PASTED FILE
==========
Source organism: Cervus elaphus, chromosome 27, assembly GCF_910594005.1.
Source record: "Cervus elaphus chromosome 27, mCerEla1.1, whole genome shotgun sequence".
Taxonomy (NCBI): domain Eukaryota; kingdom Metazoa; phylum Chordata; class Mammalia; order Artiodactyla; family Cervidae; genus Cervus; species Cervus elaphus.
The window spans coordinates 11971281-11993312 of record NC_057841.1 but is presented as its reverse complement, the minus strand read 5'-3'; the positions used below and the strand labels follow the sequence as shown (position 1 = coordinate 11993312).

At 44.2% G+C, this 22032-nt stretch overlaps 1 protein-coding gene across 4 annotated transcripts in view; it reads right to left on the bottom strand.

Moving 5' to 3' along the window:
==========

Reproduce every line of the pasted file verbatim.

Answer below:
Source organism: Cervus elaphus, chromosome 27, assembly GCF_910594005.1.
Source record: "Cervus elaphus chromosome 27, mCerEla1.1, whole genome shotgun sequence".
Taxonomy (NCBI): domain Eukaryota; kingdom Metazoa; phylum Chordata; class Mammalia; order Artiodactyla; family Cervidae; genus Cervus; species Cervus elaphus.
The window spans coordinates 11971281-11993312 of record NC_057841.1 but is presented as its reverse complement, the minus strand read 5'-3'; the positions used below and the strand labels follow the sequence as shown (position 1 = coordinate 11993312).

At 44.2% G+C, this 22032-nt stretch overlaps 1 protein-coding gene across 4 annotated transcripts in view; it reads right to left on the bottom strand.

Moving 5' to 3' along the window: